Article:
Moving Up or Moving Out? Insights into Rural Development and Poverty Reduction in Senegal
Goedele Van den Broeck and
World Development, 2017, vol. 99, issue C, 95-109
While worldwide progress in poverty reduction has been impressive, Sub-Saharan Africa is lagging behind with slow growth and a high-poverty headcount ratio. There are fierce debates on how Sub-Saharan Africa can foster pro-poor growth and the role of agriculture and small- versus large-scale farming in poverty reduction. We contribute to this debate with micro-economic empirical evidence from the Senegal River Delta, an area that recently experienced rapid rural development. We use household survey data from two panel rounds in 2006 and 2013 and a cluster analysis to investigate livelihood, income, and poverty dynamics in the region. We find that with 4.3% annual growth in average household income, 29.5 percentage points’ poverty reduction, and 4.2 percentage points’ inequality reduction over the period 2006–13, development in the Senegal River Delta region has been remarkably pro-poor. Income growth and poverty reduction have been most impressive among households moving into wage employment on large-scale horticultural export farms and in an emerging service sector. Income growth in small-scale agriculture and non-farm businesses has been more modest but has affected the largest number of households. Transformation in both farm and non-farm sectors has driven rural development in the Senegal River Delta region, and investments in both large- and small-scale agriculture have contributed importantly to household income growth and poverty reduction. Our findings imply that (foreign) investments in large-scale commercial and export-oriented farming can trigger pro-poor growth—directly through employment effects and indirectly through investment and consumption linkages with the small-scale farm and non-farm sector.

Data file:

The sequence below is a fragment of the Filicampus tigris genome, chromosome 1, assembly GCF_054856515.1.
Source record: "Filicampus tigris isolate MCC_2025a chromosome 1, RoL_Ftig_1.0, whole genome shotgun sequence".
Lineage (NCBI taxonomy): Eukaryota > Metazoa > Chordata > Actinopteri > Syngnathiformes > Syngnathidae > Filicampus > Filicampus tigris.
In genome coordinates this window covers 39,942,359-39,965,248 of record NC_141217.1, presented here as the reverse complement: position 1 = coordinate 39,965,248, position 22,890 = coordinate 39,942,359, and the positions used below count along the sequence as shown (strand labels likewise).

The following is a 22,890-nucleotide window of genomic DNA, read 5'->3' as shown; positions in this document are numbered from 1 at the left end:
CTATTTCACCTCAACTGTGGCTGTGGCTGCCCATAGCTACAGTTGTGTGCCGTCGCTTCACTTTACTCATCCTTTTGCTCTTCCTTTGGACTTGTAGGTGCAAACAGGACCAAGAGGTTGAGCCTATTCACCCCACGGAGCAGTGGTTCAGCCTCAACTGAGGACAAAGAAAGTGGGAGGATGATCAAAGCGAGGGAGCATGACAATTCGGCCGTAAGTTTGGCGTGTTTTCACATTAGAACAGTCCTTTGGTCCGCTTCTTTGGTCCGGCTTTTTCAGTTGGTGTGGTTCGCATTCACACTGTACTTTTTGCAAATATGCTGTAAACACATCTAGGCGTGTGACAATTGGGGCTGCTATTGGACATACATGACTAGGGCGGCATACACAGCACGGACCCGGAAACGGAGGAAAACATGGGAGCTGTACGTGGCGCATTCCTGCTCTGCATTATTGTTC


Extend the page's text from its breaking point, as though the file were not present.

Keywords: development; poverty; transformation; agriculture; Senegal; Africa (search for similar items in EconPapers)
References: View references in EconPapers View complete reference list from CitEc
Citations View citations in EconPapers (1) Track citations by RSS feed
Downloads: (external link)
Full text for ScienceDirect subscribers only
This item may be available elsewhere in EconPapers: Search for items with the same title.
Export reference: BibTeX
RIS (EndNote, ProCite, RefMan)
Persistent link: https://EconPapers.repec.org/RePEc:eee:wdevel:v:99:y:2017:i:c:p:95-109
Access Statistics for this article
World Development is currently edited by O. T. Coomes
More articles in World Development from Elsevier
Bibliographic data for series maintained by Dana Niculescu ().